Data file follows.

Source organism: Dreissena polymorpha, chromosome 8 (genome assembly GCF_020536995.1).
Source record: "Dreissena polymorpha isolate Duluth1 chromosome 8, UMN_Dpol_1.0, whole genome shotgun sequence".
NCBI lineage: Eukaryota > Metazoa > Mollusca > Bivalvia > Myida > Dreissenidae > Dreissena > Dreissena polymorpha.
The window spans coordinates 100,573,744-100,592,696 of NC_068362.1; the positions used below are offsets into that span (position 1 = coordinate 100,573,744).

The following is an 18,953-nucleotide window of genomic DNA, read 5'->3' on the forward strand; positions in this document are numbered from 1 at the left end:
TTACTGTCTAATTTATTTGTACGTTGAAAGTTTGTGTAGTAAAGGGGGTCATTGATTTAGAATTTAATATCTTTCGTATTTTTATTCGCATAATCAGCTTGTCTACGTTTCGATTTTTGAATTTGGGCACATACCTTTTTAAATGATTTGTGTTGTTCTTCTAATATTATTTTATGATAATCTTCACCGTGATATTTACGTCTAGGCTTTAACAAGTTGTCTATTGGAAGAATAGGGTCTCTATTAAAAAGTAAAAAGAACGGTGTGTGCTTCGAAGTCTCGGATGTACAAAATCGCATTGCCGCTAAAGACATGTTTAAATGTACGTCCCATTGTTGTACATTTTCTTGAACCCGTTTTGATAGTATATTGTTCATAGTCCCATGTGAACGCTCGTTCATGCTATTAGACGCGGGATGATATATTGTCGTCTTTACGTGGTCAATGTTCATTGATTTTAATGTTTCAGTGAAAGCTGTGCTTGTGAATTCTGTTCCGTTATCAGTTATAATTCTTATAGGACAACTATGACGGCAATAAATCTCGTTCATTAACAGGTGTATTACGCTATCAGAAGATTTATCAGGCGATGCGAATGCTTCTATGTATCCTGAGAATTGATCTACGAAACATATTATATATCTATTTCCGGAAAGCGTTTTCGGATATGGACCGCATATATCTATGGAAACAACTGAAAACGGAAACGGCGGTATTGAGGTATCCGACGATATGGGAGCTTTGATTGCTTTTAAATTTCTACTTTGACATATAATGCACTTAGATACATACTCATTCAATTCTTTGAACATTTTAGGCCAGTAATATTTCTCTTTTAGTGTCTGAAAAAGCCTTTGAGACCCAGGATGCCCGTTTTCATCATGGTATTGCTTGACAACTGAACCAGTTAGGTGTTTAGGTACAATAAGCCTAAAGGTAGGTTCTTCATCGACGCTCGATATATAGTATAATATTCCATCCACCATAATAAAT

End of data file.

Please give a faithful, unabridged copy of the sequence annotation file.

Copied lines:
Source organism: Dreissena polymorpha, chromosome 8 (genome assembly GCF_020536995.1).
Source record: "Dreissena polymorpha isolate Duluth1 chromosome 8, UMN_Dpol_1.0, whole genome shotgun sequence".
NCBI lineage: Eukaryota > Metazoa > Mollusca > Bivalvia > Myida > Dreissenidae > Dreissena > Dreissena polymorpha.
The window spans coordinates 100,573,744-100,592,696 of NC_068362.1; the positions used below are offsets into that span (position 1 = coordinate 100,573,744).

The following is an 18,953-nucleotide window of genomic DNA, read 5'->3' on the forward strand; positions in this document are numbered from 1 at the left end:
TTACTGTCTAATTTATTTGTACGTTGAAAGTTTGTGTAGTAAAGGGGGTCATTGATTTAGAATTTAATATCTTTCGTATTTTTATTCGCATAATCAGCTTGTCTACGTTTCGATTTTTGAATTTGGGCACATACCTTTTTAAATGATTTGTGTTGTTCTTCTAATATTATTTTATGATAATCTTCACCGTGATATTTACGTCTAGGCTTTAACAAGTTGTCTATTGGAAGAATAGGGTCTCTATTAAAAAGTAAAAAGAACGGTGTGTGCTTCGAAGTCTCGGATGTACAAAATCGCATTGCCGCTAAAGACATGTTTAAATGTACGTCCCATTGTTGTACATTTTCTTGAACCCGTTTTGATAGTATATTGTTCATAGTCCCATGTGAACGCTCGTTCATGCTATTAGACGCGGGATGATATATTGTCGTCTTTACGTGGTCAATGTTCATTGATTTTAATGTTTCAGTGAAAGCTGTGCTTGTGAATTCTGTTCCGTTATCAGTTATAATTCTTATAGGACAACTATGACGGCAATAAATCTCGTTCATTAACAGGTGTATTACGCTATCAGAAGATTTATCAGGCGATGCGAATGCTTCTATGTATCCTGAGAATTGATCTACGAAACATATTATATATCTATTTCCGGAAAGCGTTTTCGGATATGGACCGCATATATCTATGGAAACAACTGAAAACGGAAACGGCGGTATTGAGGTATCCGACGATATGGGAGCTTTGATTGCTTTTAAATTTCTACTTTGACATATAATGCACTTAGATACATACTCATTCAATTCTTTGAACATTTTAGGCCAGTAATATTTCTCTTTTAGTGTCTGAAAAAGCCTTTGAGACCCAGGATGCCCGTTTTCATCATGGTATTGCTTGACAACTGAACCAGTTAGGTGTTTAGGTACAATAAGCCTAAAGGTAGGTTCTTCATCGACGCTCGATATATAGTATAATATTCCATCCACCATAATAAAT